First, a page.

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Advocating Family Farmers and Fishermen in Rhode Island

Continued push for House to pass Farm Bill

Congressman Jim Langevin (D-RI) has received the National Farmers Union's (NFU) highest legislative honor, the Golden Triangle Award. The recognition is given to members of Congress who demonstrate leadership and support policies that benefit America's family farmers, ranchers, fishermen and rural communities.

"Congressman Langevin has been a strong advocate for family farmers and fishermen in Rhode Island," said NFU President Roger Johnson. "We are pleased to honor him as a true ally of our organization and our members across the country."

The Golden Triangle Award is based on NFU's symbol - a triangle with "legislation" and "cooperation" forming the sides and "education" the base. The Golden Triangle Awards have been presented every year since 1988.

NFU_Award

"We must recognize that the success of our farmers and fishermen is integral, not only to having a safe and healthy food supply, but also to boosting our economy," said Langevin. "The agricultural and fishing industries are particularly important in Rhode Island and their members need to know that their elected officials understand the importance of the work they do.

"I'm also pleased with this week's announcement that the Department of Commerce, in response to requests from the state and our Congressional delegation, has issued a disaster declaration for Rhode Island's groundfish fishery. We need to address the extremely difficult circumstances facing our state's fishermen and give them a fair opportunity to succeed."

With the current federal Farm Bill, which sets national farm and food policy every five years, set to expire at the end of this month, Langevin has pushed for systemic changes that give Rhode Island farmers a fair shot to compete with larger farms. The House version, passed by the Agriculture Committee, includes key portions of the Local Farms, Food and Jobs Act, which Langevin cosponsored to better ensure adequate support for the specialty crops and local and regional farms that predominate in Rhode Island. One provision benefits Farm-to-School programs by allowing schools to spend their federal commodity funding to buy food from local farmers. Unfortunately, House Republican leadership has refused to bring the bill to the floor, even with the September 30 deadline looming and despite the Senate having already passed its own version.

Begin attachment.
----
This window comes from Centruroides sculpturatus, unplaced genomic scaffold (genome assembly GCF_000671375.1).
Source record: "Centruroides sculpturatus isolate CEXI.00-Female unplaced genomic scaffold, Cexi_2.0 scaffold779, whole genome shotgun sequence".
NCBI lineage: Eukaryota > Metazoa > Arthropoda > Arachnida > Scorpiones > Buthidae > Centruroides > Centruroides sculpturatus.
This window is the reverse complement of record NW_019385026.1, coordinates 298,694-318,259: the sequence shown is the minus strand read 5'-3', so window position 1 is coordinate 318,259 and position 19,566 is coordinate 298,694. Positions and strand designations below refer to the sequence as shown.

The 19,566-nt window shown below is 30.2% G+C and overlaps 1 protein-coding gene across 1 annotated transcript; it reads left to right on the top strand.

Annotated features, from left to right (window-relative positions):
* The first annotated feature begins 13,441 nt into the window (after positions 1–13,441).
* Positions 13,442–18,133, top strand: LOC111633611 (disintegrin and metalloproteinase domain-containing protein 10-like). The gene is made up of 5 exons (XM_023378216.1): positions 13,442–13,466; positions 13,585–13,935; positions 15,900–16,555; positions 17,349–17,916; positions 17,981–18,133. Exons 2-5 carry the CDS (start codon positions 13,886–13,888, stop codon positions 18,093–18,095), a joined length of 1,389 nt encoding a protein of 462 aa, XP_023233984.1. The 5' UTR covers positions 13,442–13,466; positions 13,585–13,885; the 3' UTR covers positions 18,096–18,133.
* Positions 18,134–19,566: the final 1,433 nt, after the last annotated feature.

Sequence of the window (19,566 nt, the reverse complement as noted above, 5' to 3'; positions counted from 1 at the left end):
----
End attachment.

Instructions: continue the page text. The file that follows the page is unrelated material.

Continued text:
"The bill we have now is not perfect, and I am particularly concerned about the inclusion of major cuts to food stamps, a vital program for struggling families that is also proven to boost the economy," said Langevin. "However, the Republican leadership's willingness to simply let support for our farmers expire because they don't want to deal with a major issue before the election is deplorable. Our farmers work tirelessly to provide for this country, and we can't let politics get in the way of their ability to do their jobs."

Among other parts of the Local Farms, Food and Jobs Act it incorporates, the committee-passed version of the House Farm Bill would:

  • Diversify crop insurance to benefit small farms by allowing farmers who grow a range of products to get insurance for their crops, just like large-scale commodity farmers now do;
  • Support organic crop insurance, which treats organic farmers more equitably and will give organic farmers a fair price for their food; and
  • Provide for value-added producer grants, which allow farmers to make investments that will increase the value of their products.
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